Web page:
WORSHAM, ISRAEL (1820–1882). Israel Worsham, early settler and legislator, was born in 1820, the son of Jeremiah and Catherine (Landrum) Worsham, who moved from Alabama to Texas, crossing the Sabine River on December 31, 1829, to settle in Stephen F. Austin's colony, where they received headright grant number five (a league and a labor of land). Worsham received land certificate number thirty-five, 320 acres in Montgomery County, on March 27, 1839, from the Republic of Texas. In the fall of 1842 he volunteered for service in the Somervell expedition and served as a captain in that punitive campaign. He represented Montgomery County in the House of Representatives of the Sixth Texas Legislature (1855–56); he was again elected to that body, representing Montgomery, Grimes, and Brazos counties in the Eleventh Texas Legislature (1866). During the Civil War Worsham was a member of the home guard and was appointed a major, commanding the Montgomery County companies. He supplied the Confederate Army with slaves to drive wagons of provisions from his plantation, for which he was never reimbursed "for want of funds." In 1867 Worsham wrote the description of Montgomery County for the Texas Almanac. He was a member of a Masonic lodge (number twenty-five), the Council of Labourers (a secret organization similar to that of the Grangeqv), and the Texas Veterans Association. He donated land for railroad right-of-way, was active in affairs of the Methodist church, and served as an election judge. He was married to Emily Womack; they had four daughters and one son. Worsham died in 1882 and was buried in the family cemetery on his plantation in Montgomery County on the old Post Road to Houston.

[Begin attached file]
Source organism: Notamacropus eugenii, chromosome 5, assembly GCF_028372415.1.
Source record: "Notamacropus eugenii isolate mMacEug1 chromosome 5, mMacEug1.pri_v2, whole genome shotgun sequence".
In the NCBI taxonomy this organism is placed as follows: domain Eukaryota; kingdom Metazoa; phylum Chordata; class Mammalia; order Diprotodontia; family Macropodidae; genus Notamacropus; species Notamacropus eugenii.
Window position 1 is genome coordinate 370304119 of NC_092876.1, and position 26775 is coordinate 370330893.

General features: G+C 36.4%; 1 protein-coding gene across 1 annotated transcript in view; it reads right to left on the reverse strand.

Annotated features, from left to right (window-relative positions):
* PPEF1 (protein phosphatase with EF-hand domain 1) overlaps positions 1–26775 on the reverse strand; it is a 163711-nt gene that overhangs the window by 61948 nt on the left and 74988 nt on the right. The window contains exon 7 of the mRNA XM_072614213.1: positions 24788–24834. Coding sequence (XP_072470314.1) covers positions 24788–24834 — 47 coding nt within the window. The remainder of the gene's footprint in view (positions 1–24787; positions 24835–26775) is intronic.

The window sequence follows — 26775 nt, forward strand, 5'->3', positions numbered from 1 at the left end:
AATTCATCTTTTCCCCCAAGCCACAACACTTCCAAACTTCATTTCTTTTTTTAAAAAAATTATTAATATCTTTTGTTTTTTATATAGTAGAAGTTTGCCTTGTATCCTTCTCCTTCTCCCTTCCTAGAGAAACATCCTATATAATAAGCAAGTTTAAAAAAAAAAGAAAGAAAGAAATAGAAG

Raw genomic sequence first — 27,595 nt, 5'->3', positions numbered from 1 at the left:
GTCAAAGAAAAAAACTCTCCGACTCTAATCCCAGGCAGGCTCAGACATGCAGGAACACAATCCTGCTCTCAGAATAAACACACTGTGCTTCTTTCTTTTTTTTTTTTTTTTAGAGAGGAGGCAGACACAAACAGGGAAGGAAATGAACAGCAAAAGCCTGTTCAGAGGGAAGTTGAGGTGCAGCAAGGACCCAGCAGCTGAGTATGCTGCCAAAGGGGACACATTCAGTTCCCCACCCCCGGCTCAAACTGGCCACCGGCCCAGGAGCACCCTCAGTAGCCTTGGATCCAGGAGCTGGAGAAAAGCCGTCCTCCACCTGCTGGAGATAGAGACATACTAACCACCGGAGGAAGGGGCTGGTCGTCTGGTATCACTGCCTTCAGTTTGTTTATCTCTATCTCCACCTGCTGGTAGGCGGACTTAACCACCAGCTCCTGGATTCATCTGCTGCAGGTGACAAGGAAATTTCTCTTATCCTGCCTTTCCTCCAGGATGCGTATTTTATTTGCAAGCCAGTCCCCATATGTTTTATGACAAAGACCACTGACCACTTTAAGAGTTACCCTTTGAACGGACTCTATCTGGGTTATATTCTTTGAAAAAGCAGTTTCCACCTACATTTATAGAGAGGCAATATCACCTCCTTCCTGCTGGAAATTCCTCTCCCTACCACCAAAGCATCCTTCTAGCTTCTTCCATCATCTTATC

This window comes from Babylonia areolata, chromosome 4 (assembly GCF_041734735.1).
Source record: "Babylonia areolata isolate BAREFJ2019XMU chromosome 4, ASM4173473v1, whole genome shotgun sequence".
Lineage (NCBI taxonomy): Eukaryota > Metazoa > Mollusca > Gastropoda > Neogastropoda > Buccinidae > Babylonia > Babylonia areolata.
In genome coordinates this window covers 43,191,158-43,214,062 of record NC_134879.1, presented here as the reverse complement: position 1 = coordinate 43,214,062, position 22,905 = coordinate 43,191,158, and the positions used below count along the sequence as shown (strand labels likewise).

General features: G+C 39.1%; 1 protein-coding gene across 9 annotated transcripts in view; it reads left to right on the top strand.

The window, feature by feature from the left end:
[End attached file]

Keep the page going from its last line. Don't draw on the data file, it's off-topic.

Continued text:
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The following, adapted from the Chicago Manual of Style, 15th edition, is the preferred citation for this article.Handbook of Texas Online, Ella K. Daggett Stumpf, "Worsham, Israel," accessed May 25, 2016, http://www.tshaonline.org/handbook/online/articles/fwo26.
Uploaded on June 15, 2010. Published by the Texas State Historical Association.
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